Bank Secrecy Act
Office of Foreign Assets Control—Overview
Objective. Assess the bank’s risk-based Office of Foreign Assets Control (OFAC) compliance program to evaluate whether it is appropriate for the bank’s OFAC risk, taking into consideration its products, services, customers, entities, transactions, and geographic locations.
OFAC is an office of the U.S. Treasury that administers and enforces economic and trade sanctions based on U.S. foreign policy and national security goals against entities such as targeted foreign countries, terrorists, international narcotics traffickers, and those engaged in activities related to the proliferation of weapons of mass destruction.
OFAC acts under Presidential wartime and national emergency powers, as well as authority granted by specific legislation, to impose controls on transactions and to freeze assets under U.S. jurisdiction. Many of the sanctions are based on United Nations and other international mandates; therefore, they are multilateral in scope, and involve close cooperation with allied governments. Other sanctions are specific to the interests of the United States. OFAC has been delegated responsibility by the Secretary of the Treasury for developing, promulgating, and administering U.S. sanctions programs.132
On November 9, 2009, OFAC issued a final rule entitled “Economic Sanctions Enforcement Guidelines” in order to provide guidance to persons subject to its regulations. The document explains the procedures that OFAC follows in determining the appropriate enforcement response to apparent violations of its regulations. Some enforcement responses may result in the issuance of a civil penalty that, depending on the sanctions program affected, may be as much as $250,000 per violation or twice the amount of a transaction, whichever is greater. The Guidelines outline the various factors that OFAC takes into account when making enforcement determinations, not the least of which is the adequacy of a compliance program in place within an institution to ensure compliance with OFAC regulations.133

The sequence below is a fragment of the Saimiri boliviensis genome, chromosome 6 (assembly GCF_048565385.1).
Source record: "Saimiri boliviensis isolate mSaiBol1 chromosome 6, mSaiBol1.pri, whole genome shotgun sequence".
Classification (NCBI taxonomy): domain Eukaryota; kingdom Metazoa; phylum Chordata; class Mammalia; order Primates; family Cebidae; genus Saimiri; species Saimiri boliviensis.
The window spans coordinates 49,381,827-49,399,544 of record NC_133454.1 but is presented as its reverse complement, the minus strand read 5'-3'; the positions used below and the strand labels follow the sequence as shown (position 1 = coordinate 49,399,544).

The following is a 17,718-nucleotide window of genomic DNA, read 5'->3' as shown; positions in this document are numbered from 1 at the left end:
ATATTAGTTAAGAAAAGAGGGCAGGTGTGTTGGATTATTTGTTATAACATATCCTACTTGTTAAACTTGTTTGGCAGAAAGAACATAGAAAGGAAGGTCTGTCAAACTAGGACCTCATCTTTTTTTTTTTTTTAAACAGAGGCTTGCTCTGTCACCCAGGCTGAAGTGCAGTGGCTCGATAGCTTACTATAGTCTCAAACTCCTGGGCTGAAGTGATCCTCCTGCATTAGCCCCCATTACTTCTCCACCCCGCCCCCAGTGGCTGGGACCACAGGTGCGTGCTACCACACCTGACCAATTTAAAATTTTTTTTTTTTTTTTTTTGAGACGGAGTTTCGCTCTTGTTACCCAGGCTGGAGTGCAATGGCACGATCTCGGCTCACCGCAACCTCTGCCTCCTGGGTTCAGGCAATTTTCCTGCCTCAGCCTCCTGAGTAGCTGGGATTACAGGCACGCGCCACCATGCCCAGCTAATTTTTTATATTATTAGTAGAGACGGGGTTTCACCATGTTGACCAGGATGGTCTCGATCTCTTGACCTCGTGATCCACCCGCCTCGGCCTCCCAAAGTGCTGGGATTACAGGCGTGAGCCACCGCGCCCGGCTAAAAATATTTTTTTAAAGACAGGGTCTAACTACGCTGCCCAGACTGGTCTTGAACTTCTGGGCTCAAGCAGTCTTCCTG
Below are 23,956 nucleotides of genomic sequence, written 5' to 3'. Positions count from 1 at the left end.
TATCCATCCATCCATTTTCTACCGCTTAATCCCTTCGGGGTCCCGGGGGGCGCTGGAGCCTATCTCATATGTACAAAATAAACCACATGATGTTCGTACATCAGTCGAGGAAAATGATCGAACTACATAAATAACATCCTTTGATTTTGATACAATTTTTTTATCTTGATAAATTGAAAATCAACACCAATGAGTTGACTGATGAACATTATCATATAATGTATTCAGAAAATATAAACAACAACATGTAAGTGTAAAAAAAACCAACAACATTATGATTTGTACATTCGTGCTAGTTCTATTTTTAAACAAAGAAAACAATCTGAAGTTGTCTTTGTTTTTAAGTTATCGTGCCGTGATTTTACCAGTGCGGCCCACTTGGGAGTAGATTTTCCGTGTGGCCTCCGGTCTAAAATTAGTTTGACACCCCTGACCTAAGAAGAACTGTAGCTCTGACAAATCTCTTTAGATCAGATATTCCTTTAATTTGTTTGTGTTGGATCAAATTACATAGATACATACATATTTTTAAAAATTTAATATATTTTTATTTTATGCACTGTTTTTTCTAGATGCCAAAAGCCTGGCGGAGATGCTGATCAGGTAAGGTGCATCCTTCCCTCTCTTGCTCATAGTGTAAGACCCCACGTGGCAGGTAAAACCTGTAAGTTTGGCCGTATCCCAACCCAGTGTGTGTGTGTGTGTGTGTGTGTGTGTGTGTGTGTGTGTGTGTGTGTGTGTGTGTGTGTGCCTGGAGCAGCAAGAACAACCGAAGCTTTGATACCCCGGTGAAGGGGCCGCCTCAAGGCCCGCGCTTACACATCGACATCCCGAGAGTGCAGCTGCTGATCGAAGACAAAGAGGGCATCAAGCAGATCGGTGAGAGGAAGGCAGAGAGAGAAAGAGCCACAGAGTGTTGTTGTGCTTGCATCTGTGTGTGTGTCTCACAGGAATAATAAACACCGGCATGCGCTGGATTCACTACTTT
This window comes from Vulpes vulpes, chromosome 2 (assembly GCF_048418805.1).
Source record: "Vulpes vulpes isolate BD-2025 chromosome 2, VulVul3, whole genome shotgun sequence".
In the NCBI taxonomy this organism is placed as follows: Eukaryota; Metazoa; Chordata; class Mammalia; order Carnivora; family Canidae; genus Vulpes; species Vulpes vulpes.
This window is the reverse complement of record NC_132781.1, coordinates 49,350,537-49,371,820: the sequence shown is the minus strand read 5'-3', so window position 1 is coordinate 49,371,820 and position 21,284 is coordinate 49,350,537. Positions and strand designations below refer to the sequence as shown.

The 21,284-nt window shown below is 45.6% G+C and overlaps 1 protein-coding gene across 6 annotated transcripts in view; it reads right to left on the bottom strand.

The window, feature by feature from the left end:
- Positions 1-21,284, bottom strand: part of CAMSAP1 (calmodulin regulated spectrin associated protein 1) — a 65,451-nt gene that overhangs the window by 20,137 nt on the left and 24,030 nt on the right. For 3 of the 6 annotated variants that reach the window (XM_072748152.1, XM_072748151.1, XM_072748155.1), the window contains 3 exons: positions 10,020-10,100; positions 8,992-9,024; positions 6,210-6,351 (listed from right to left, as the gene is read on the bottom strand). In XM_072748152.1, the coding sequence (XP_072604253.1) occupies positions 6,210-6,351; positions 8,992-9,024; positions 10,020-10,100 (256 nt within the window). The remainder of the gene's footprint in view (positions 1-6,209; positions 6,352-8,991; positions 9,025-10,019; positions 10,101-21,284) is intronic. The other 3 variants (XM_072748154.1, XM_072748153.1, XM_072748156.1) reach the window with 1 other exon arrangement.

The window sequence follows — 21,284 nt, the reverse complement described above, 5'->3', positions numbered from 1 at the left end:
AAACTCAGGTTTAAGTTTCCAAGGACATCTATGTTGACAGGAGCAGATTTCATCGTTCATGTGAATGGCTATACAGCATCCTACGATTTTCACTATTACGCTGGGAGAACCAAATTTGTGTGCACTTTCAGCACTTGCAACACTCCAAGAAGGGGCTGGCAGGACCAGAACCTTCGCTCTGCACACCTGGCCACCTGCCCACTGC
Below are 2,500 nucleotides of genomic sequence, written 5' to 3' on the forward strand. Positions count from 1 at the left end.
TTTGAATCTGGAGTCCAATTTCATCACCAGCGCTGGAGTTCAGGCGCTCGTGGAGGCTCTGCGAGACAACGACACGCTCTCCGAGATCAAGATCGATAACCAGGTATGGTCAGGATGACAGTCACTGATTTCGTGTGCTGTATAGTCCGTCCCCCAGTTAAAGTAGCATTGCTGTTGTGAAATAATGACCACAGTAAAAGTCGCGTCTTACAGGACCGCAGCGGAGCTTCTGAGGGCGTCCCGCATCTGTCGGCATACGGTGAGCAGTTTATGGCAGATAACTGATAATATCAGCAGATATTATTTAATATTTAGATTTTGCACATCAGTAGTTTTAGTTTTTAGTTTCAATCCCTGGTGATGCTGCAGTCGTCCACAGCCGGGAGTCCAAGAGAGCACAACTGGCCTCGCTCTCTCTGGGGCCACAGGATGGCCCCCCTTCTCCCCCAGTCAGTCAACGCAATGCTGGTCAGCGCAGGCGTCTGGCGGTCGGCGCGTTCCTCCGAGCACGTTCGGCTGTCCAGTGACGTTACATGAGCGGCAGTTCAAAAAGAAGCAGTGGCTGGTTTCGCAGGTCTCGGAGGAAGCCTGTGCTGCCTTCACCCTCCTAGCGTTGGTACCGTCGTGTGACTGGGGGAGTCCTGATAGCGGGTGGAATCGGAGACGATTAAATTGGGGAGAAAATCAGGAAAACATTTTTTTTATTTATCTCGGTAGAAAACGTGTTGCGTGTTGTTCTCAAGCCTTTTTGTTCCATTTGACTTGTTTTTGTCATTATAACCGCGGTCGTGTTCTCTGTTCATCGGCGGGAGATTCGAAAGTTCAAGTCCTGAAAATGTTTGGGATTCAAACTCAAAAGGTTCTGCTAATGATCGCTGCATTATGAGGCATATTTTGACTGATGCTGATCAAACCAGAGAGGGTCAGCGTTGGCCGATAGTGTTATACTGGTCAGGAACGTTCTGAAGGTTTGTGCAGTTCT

All U.S. persons,134 including U.S. banks, bank holding companies, and nonbank subsidiaries, must comply with OFAC’s regulations.135 The federal banking agencies evaluate OFAC compliance systems to ensure that all banks subject to their supervision comply with the sanctions.136 Unlike the BSA, the laws and OFAC-issued regulations apply not only to U.S. banks, their domestic branches, agencies, and international banking facilities, but also to their foreign branches, and often overseas offices and subsidiaries. In general, the regulations require the following:
- Block accounts and other property of specified countries, entities, and individuals.
- Prohibit or reject unlicensed trade and financial transactions with specified countries, entities, and individuals.
U.S. law requires that assets and accounts of an OFAC-specified country, entity, or individual be blocked when such property is located in the United States, is held by U.S. individuals or entities, or comes into the possession or control of U.S. individuals or entities. For example, if a funds transfer comes from offshore and is being routed through a U.S. bank to an offshore bank, and there is an OFAC-designated party on the transaction, it must be blocked. The definition of assets and property is broad and is specifically defined within each sanction program. Assets and property includes anything of direct, indirect, present, future, or contingent value (including all types of bank transactions). Banks must block transactions that:
- Are by or on behalf of a blocked individual or entity;
- Are to or go through a blocked entity; or
- Are in connection with a transaction in which a blocked individual or entity has an interest.
For example, if a U.S. bank receives instructions to make a funds transfer payment that falls into one of these categories, it must execute the payment order and place the funds into a blocked account.137 A payment order cannot be canceled or amended after it is received by a U.S. bank in the absence of an authorization from OFAC.